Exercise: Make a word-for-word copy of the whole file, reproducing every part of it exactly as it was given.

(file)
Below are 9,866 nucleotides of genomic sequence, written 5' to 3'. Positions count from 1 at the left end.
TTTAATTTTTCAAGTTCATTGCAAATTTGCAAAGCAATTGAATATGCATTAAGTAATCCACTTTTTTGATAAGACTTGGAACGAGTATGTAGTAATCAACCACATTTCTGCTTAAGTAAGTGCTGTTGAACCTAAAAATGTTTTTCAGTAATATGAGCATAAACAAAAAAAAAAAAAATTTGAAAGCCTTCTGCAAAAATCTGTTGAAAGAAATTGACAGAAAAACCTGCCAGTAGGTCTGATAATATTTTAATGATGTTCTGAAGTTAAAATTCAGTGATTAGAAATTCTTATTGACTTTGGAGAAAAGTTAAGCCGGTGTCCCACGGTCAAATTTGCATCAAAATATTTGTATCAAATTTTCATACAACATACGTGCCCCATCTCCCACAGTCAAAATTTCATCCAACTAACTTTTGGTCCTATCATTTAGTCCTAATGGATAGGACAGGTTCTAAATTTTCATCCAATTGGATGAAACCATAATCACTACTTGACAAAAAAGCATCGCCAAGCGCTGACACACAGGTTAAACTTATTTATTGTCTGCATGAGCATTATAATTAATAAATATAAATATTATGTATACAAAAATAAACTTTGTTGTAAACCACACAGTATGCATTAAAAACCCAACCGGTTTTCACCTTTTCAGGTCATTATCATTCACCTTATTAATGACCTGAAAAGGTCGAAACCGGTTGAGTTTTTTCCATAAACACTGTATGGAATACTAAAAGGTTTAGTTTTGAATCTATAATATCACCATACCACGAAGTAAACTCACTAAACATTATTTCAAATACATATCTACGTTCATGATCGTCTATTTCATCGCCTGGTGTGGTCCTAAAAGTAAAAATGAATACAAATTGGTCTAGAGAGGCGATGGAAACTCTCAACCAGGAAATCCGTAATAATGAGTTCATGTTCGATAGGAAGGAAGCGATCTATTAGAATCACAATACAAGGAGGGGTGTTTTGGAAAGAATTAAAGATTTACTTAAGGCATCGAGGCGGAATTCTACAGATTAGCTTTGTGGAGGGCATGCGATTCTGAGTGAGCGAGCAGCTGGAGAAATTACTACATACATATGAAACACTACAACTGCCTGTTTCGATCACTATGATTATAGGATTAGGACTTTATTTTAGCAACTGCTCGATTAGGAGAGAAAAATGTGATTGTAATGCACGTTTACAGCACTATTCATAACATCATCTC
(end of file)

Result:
Below are 9,866 nucleotides of genomic sequence, written 5' to 3'. Positions count from 1 at the left end.
TTTAATTTTTCAAGTTCATTGCAAATTTGCAAAGCAATTGAATATGCATTAAGTAATCCACTTTTTTGATAAGACTTGGAACGAGTATGTAGTAATCAACCACATTTCTGCTTAAGTAAGTGCTGTTGAACCTAAAAATGTTTTTCAGTAATATGAGCATAAACAAAAAAAAAAAAAATTTGAAAGCCTTCTGCAAAAATCTGTTGAAAGAAATTGACAGAAAAACCTGCCAGTAGGTCTGATAATATTTTAATGATGTTCTGAAGTTAAAATTCAGTGATTAGAAATTCTTATTGACTTTGGAGAAAAGTTAAGCCGGTGTCCCACGGTCAAATTTGCATCAAAATATTTGTATCAAATTTTCATACAACATACGTGCCCCATCTCCCACAGTCAAAATTTCATCCAACTAACTTTTGGTCCTATCATTTAGTCCTAATGGATAGGACAGGTTCTAAATTTTCATCCAATTGGATGAAACCATAATCACTACTTGACAAAAAAGCATCGCCAAGCGCTGACACACAGGTTAAACTTATTTATTGTCTGCATGAGCATTATAATTAATAAATATAAATATTATGTATACAAAAATAAACTTTGTTGTAAACCACACAGTATGCATTAAAAACCCAACCGGTTTTCACCTTTTCAGGTCATTATCATTCACCTTATTAATGACCTGAAAAGGTCGAAACCGGTTGAGTTTTTTCCATAAACACTGTATGGAATACTAAAAGGTTTAGTTTTGAATCTATAATATCACCATACCACGAAGTAAACTCACTAAACATTATTTCAAATACATATCTACGTTCATGATCGTCTATTTCATCGCCTGGTGTGGTCCTAAAAGTAAAAATGAATACAAATTGGTCTAGAGAGGCGATGGAAACTCTCAACCAGGAAATCCGTAATAATGAGTTCATGTTCGATAGGAAGGAAGCGATCTATTAGAATCACAATACAAGGAGGGGTGTTTTGGAAAGAATTAAAGATTTACTTAAGGCATCGAGGCGGAATTCTACAGATTAGCTTTGTGGAGGGCATGCGATTCTGAGTGAGCGAGCAGCTGGAGAAATTACTACATACATATGAAACACTACAACTGCCTGTTTCGATCACTATGATTATAGGATTAGGACTTTATTTTAGCAACTGCTCGATTAGGAGAGAAAAATGTGATTGTAATGCACGTTTACAGCACTATTCATAACATCATCTC